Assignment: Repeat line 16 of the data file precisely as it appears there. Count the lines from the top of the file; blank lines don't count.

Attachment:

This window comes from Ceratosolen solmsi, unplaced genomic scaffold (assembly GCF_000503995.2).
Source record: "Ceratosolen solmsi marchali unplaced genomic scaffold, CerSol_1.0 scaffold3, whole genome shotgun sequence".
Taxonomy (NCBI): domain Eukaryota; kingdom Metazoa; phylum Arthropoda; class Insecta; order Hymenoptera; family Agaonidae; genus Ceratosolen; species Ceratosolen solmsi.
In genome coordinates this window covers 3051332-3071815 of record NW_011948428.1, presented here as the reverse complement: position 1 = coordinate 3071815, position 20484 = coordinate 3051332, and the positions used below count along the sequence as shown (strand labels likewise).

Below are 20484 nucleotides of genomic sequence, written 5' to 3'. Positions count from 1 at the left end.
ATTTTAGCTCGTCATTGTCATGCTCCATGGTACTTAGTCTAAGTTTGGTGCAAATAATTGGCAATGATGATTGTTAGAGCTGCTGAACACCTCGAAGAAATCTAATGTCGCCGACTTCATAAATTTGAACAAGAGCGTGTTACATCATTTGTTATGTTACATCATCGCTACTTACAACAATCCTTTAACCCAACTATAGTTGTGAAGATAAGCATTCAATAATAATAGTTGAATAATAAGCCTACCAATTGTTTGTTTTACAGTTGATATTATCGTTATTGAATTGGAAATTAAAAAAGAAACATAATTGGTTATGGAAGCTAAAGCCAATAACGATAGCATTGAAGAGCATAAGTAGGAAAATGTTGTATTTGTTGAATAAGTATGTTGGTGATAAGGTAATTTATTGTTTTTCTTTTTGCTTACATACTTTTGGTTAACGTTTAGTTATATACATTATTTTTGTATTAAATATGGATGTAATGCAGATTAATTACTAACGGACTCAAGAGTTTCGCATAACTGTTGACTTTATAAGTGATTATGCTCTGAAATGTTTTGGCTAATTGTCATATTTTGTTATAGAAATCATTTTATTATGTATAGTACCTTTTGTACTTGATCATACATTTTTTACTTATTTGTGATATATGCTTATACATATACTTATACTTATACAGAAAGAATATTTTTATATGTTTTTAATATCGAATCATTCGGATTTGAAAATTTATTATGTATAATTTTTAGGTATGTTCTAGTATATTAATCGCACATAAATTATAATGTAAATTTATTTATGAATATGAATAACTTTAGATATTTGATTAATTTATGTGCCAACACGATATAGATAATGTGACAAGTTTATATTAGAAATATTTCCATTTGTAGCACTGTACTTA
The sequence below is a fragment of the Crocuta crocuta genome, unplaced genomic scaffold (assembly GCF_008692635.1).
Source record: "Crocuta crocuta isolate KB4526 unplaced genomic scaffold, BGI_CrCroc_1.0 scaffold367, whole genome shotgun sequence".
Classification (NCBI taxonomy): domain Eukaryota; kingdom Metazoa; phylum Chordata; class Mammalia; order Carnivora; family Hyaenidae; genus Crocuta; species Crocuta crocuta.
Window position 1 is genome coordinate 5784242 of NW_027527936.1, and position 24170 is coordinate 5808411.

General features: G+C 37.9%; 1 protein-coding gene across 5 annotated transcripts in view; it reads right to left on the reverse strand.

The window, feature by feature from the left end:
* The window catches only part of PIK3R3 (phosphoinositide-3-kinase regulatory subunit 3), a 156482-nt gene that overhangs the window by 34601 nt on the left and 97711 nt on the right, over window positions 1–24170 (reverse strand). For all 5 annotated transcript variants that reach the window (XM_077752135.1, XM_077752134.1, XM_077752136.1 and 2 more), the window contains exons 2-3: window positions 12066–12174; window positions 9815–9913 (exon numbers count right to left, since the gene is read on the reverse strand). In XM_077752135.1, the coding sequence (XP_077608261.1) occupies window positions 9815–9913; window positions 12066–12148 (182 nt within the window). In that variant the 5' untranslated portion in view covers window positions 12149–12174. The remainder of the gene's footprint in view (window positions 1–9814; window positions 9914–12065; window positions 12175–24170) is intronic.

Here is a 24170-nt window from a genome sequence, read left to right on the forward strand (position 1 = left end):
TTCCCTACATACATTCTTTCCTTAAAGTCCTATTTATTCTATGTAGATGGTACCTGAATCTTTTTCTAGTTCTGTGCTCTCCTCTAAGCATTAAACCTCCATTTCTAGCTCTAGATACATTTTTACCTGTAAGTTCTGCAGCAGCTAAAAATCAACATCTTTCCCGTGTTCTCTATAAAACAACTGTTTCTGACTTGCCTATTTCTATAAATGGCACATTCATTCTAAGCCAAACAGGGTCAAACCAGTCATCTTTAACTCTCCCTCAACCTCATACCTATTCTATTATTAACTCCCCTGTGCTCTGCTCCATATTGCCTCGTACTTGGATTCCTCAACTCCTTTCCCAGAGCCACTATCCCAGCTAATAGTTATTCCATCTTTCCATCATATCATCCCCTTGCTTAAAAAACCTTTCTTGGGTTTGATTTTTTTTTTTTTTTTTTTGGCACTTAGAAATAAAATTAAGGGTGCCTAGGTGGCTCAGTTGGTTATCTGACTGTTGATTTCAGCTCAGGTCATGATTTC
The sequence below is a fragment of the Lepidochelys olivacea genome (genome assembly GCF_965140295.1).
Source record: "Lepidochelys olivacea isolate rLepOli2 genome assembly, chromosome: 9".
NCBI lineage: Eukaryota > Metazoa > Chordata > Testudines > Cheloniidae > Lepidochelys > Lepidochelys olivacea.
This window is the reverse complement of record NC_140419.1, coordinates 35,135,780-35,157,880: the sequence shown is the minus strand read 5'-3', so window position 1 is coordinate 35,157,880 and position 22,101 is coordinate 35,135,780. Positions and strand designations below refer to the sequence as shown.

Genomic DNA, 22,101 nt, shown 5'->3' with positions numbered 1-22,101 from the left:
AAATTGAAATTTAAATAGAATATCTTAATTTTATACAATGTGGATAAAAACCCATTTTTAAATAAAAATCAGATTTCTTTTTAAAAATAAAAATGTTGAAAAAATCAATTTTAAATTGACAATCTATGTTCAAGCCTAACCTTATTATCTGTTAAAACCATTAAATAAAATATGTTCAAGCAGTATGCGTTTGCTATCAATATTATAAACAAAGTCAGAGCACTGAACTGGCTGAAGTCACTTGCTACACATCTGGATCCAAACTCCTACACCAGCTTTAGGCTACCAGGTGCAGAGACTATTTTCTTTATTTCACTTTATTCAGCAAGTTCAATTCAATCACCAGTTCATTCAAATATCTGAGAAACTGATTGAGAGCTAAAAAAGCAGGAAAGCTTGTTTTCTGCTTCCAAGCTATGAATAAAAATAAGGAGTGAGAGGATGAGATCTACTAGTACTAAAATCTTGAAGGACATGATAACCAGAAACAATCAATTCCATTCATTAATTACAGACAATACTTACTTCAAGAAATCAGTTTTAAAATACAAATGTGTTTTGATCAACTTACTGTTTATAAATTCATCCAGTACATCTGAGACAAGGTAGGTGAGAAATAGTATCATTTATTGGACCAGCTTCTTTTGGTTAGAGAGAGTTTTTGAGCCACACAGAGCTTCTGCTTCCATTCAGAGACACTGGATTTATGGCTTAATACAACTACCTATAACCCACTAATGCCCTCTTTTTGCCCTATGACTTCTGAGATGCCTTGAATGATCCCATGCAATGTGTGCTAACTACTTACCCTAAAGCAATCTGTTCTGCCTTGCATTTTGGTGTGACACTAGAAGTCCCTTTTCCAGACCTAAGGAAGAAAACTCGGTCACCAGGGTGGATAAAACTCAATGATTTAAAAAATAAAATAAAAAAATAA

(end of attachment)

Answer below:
The sequence below is a fragment of the Lepidochelys olivacea genome (genome assembly GCF_965140295.1).